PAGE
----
Wednesday, June 9, 2021

Caterpillar Equipment

Caterpillar Incorporated, also known as CAT is a United States based corporation that is based in Peoria, Illinois. The company commonly known as CAT is known around the world as the largest manufacturer of construction and mining equipment, diesel and natural gas engines, and industrial gas turbines.

Well known and famous for their products that feature the Caterpillar track and distinctive yellow paint, CAT produces a wide range of heavy equipment for all types of jobs, including the very popular Caterpillar D9 bulldozer.


The story of CAT dates back to the late 19th century, when Daniel Best and Benjamin Holt were experimenting with different ways to fulfill the promise that steam tractors held for farm work. Prior to 1925, the Holt family had pioneered track tractors and gasoline powered engines. After the companies of Best and Holt were merged, the company went through several changes then at the end of World War 2, they began to grow at a very fast pace, launching the first venture outside of the country in 1950, which marked the beginning of CAT development into a big corporation.

CAT equipment ranges from track type tractors to hydraulic excavators, backhoes, motor graders, off road trucks, wheel loaders, tractors, diesel and gas engines, and gas turbines. CAT equipment is used in construction, excavation, building roads, mining, energy, forestry, transportation, and material handling companies.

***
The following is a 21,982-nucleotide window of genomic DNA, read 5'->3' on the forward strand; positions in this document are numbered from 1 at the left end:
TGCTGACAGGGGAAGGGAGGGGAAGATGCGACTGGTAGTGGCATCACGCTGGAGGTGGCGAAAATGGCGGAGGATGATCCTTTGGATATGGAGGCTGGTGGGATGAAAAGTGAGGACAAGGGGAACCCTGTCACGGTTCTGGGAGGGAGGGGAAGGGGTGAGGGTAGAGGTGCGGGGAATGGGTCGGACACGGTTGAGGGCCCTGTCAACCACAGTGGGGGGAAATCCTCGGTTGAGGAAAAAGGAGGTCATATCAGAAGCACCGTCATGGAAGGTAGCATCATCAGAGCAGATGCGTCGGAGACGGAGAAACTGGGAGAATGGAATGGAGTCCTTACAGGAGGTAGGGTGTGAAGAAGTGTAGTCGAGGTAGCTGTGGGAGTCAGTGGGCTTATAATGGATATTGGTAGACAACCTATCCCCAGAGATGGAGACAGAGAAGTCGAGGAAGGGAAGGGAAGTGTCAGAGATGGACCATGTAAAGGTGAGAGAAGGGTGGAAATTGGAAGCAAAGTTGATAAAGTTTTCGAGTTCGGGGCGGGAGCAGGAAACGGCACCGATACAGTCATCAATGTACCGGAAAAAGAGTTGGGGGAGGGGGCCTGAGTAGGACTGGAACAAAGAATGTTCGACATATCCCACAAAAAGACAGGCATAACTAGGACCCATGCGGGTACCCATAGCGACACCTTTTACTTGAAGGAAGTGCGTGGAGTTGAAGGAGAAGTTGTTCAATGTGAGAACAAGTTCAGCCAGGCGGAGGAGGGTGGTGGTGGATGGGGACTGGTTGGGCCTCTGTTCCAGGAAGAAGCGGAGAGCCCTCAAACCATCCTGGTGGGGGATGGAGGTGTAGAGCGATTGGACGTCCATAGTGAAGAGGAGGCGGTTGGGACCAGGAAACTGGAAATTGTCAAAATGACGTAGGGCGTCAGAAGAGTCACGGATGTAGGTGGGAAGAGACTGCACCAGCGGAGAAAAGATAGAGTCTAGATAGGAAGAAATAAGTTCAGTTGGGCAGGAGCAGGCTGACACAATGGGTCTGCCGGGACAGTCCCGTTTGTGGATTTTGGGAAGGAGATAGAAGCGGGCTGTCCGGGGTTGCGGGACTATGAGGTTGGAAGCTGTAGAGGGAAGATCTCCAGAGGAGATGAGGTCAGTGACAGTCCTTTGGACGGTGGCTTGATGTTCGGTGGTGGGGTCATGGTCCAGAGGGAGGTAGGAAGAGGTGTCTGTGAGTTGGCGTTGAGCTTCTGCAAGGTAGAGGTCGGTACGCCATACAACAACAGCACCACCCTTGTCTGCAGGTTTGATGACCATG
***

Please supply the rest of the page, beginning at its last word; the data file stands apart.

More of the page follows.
Over half of CAT's sales are to customers in overseas areas. CAT products are sold in almost 200 different countries. The company has a worldwide network of over 200 dealers - 63 in the United States and over 150 in other countries. CAT equipment and components are manufactured in 42 plants in the United States and 58 plants in Australia, Belgium, Brazil, Canada, England, France, Germany, India, Japan, Mexico, and several other countries.


CAT almost went down in the early 1980s due to the massive union strikes and a down turn in product demand. At the time, several news reports indicated that products were piling up so high in facilities that temporary workers hired to work the lines could barely get to their stations to perform their jobs.

In the 1990s, CAT suffered yet another long strike in which the company hired what it deemed to be permanent replacements for union workers that were on strike. During both strikes, jack rocks were placed in the home entrances of many of CATs top executives and employees, puncturing the tires of their vehicles and making things worse for the company.

Not long after the strike of the 1990s ended and the economy started to get back up again, CAT adopted the "6 Sigma" quality management program, to help reduce costs and inventory and identify and correct the defects in processes and products.